Carolina general manager Dave Gettleman said Thursday that the team chose to rescind Norman’s tag because of the flexibility that would result from removing his cap number and the unlikelihood of reaching a long-term deal with him.

Norman was seeking between $15 million and $16 million a year, according to a league source.The Redskins have a need at cornerback, but would need to free up more cap room to sign Norman. According to ESPN Stats & Information research, they have only $11.4 million available.

The 49ers have $53 million in cap space, and $55 million in 2017, meaning they could offer Norman a deal longer than one year and worth an amount comparable to other top cornerbacks’ contracts.

On Thursday, Gettleman didn’t say the door was closed on Norman returning to Carolina, but he also didn’t indicate that might happen. The Panthers received $13.952 million in cap space after rescinding the tag on Norman.

“The more we thought about it, the more flexibility that $14 million would give us … we just kept talking and talking,” Gettleman said. “I have a great belief that in order to get the right answer, you have to ask the right questions.

“We kept asking ourselves that question, and this is why we made the decision we made.”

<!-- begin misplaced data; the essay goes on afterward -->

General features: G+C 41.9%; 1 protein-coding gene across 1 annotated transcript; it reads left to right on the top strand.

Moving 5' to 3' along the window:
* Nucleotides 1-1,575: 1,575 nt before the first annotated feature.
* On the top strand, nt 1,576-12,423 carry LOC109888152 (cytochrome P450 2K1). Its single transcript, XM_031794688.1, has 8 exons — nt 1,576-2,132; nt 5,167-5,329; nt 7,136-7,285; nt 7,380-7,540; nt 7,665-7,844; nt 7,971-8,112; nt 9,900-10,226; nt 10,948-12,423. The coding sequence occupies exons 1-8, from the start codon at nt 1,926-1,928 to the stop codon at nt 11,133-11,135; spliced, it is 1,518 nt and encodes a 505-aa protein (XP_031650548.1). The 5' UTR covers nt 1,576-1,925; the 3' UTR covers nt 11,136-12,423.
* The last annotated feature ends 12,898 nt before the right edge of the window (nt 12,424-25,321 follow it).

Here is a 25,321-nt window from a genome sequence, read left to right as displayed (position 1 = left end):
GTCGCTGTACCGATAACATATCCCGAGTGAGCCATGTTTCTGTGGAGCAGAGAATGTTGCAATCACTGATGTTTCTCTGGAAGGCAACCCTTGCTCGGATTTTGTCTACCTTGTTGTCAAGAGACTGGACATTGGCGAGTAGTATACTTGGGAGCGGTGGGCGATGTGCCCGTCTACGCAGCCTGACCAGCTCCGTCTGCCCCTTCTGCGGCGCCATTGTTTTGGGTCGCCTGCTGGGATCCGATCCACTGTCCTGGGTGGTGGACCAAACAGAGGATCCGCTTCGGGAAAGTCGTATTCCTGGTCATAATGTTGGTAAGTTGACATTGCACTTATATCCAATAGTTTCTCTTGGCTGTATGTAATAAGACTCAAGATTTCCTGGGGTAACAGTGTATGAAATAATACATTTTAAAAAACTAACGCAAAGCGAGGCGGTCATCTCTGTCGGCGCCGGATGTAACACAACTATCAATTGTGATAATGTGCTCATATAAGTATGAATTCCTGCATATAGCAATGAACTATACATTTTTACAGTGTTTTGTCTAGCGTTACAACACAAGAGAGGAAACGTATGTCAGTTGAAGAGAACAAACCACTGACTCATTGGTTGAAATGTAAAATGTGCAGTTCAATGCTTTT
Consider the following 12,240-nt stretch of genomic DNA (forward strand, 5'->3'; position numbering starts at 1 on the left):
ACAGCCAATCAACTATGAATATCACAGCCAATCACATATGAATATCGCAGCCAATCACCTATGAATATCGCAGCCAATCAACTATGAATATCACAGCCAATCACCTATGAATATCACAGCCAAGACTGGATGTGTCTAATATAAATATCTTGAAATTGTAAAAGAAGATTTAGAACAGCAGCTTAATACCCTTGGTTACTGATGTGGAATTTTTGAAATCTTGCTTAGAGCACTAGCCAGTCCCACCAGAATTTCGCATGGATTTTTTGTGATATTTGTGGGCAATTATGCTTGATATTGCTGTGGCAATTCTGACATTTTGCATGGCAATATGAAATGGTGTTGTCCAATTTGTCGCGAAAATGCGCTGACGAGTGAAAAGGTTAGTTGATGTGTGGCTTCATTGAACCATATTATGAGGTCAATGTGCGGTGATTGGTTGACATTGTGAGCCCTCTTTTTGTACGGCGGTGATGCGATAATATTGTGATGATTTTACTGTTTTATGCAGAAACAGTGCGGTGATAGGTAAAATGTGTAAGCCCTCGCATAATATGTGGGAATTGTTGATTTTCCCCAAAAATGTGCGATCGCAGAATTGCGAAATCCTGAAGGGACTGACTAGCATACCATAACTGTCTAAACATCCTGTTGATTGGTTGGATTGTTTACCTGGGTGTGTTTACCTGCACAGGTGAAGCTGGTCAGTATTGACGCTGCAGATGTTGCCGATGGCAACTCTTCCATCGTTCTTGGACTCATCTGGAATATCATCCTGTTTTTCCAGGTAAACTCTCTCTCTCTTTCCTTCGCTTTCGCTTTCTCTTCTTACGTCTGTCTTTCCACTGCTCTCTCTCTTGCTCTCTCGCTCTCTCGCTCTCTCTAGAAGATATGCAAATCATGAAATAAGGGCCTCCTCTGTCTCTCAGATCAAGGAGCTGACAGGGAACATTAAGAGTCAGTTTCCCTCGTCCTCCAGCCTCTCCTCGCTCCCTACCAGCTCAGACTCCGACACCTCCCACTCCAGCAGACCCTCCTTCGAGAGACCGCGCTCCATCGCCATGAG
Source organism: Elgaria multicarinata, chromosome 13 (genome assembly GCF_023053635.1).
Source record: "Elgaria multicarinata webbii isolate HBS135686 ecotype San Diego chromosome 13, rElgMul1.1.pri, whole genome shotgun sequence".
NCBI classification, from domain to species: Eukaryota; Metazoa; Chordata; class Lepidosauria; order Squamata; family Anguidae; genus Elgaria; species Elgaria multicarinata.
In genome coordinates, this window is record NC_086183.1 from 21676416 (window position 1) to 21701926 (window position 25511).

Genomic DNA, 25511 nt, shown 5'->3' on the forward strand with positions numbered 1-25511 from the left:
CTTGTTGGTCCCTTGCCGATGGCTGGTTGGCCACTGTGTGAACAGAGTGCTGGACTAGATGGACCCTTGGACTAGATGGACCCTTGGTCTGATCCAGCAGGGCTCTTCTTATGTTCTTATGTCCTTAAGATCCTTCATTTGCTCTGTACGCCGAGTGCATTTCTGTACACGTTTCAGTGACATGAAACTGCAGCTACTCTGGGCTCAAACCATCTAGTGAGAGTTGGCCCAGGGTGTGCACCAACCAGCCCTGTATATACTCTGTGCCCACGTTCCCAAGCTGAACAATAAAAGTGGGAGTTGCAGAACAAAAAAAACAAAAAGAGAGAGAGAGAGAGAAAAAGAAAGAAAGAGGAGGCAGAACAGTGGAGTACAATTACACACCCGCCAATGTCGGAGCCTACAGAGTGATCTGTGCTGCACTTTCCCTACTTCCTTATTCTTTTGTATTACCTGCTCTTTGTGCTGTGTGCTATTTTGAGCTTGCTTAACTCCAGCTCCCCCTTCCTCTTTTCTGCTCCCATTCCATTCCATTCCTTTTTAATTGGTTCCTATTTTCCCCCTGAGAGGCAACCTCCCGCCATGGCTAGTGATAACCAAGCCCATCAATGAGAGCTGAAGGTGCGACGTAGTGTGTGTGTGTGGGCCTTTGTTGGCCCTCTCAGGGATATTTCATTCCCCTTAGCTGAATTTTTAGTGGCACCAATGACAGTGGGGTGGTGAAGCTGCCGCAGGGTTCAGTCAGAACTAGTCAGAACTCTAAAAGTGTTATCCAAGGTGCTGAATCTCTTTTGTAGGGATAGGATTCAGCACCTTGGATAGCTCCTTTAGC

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Rams to meet with both Jared Goff, Carson Wentz ahead of NFL draft

Los Angeles Rams officials will meet with both Cal quarterback Jared Goff and North Dakota State quarterback Carson Wentz ahead of this month’s NFL draft, a league source told ESPN NFL Insider Adam Schefter.

The Rams, who acquired the No. 1 overall selection from the Tennessee Titans in a blockbuster trade Thursday, still are leaning toward using the pick on Goff, the source told Schefter, but want to meet with both QBs and debate the decision before making a choice.
Tennessee sent the top selection, along with its fourth- (No. 113) and sixth-round (No. 177) picks this year, to the Rams in exchange for Los Angeles’ first-round pick (No. 15), two second-round selections (Nos. 43 and 45) and a third-round pick (No. 76) in 2016. The Titans will also get the Rams’ first- and third-round picks in 2017.

A team source told Schefter earlier this week that one reason the Rams made this deal now is to give the team “two weeks to debate between Goff and Wentz. You can make a convincing case for both. Both are going to be good.”

Rams coach Jeff Fisher said Thursday that the team has already done private workouts with both players.

“We were the first ones in,” Fisher said. “We’re familiar with both of them, in addition to those other prospects on this roster. So the skill sets are different, the personalities are different, the background is different, the competition is different, and that’s what makes this such a challenge.”